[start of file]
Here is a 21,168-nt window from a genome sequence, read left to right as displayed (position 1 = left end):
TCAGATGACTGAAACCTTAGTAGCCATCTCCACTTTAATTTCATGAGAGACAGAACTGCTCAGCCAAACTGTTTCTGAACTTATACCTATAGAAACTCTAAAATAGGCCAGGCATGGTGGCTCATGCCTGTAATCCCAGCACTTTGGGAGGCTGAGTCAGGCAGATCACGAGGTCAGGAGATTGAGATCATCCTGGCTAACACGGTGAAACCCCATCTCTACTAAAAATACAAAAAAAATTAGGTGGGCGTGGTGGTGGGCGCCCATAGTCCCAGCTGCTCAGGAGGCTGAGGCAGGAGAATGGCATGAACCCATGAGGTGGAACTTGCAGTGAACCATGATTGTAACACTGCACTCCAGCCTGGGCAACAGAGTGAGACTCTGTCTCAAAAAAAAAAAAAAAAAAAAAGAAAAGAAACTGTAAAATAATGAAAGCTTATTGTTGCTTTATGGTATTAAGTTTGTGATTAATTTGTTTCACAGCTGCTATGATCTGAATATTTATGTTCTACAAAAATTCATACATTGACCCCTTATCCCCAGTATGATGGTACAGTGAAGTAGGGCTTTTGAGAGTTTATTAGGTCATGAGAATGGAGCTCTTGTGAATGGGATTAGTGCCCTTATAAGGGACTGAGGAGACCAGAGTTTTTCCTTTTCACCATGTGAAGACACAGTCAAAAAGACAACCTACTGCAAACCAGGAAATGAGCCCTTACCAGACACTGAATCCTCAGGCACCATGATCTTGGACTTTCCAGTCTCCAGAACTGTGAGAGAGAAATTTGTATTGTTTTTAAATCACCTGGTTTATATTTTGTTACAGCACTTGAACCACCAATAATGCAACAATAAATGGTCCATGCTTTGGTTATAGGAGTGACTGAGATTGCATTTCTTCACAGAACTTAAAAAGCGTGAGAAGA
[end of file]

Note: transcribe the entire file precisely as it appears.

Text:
Here is a 21,168-nt window from a genome sequence, read left to right as displayed (position 1 = left end):
TCAGATGACTGAAACCTTAGTAGCCATCTCCACTTTAATTTCATGAGAGACAGAACTGCTCAGCCAAACTGTTTCTGAACTTATACCTATAGAAACTCTAAAATAGGCCAGGCATGGTGGCTCATGCCTGTAATCCCAGCACTTTGGGAGGCTGAGTCAGGCAGATCACGAGGTCAGGAGATTGAGATCATCCTGGCTAACACGGTGAAACCCCATCTCTACTAAAAATACAAAAAAAATTAGGTGGGCGTGGTGGTGGGCGCCCATAGTCCCAGCTGCTCAGGAGGCTGAGGCAGGAGAATGGCATGAACCCATGAGGTGGAACTTGCAGTGAACCATGATTGTAACACTGCACTCCAGCCTGGGCAACAGAGTGAGACTCTGTCTCAAAAAAAAAAAAAAAAAAAAAGAAAAGAAACTGTAAAATAATGAAAGCTTATTGTTGCTTTATGGTATTAAGTTTGTGATTAATTTGTTTCACAGCTGCTATGATCTGAATATTTATGTTCTACAAAAATTCATACATTGACCCCTTATCCCCAGTATGATGGTACAGTGAAGTAGGGCTTTTGAGAGTTTATTAGGTCATGAGAATGGAGCTCTTGTGAATGGGATTAGTGCCCTTATAAGGGACTGAGGAGACCAGAGTTTTTCCTTTTCACCATGTGAAGACACAGTCAAAAAGACAACCTACTGCAAACCAGGAAATGAGCCCTTACCAGACACTGAATCCTCAGGCACCATGATCTTGGACTTTCCAGTCTCCAGAACTGTGAGAGAGAAATTTGTATTGTTTTTAAATCACCTGGTTTATATTTTGTTACAGCACTTGAACCACCAATAATGCAACAATAAATGGTCCATGCTTTGGTTATAGGAGTGACTGAGATTGCATTTCTTCACAGAACTTAAAAAGCGTGAGAAGA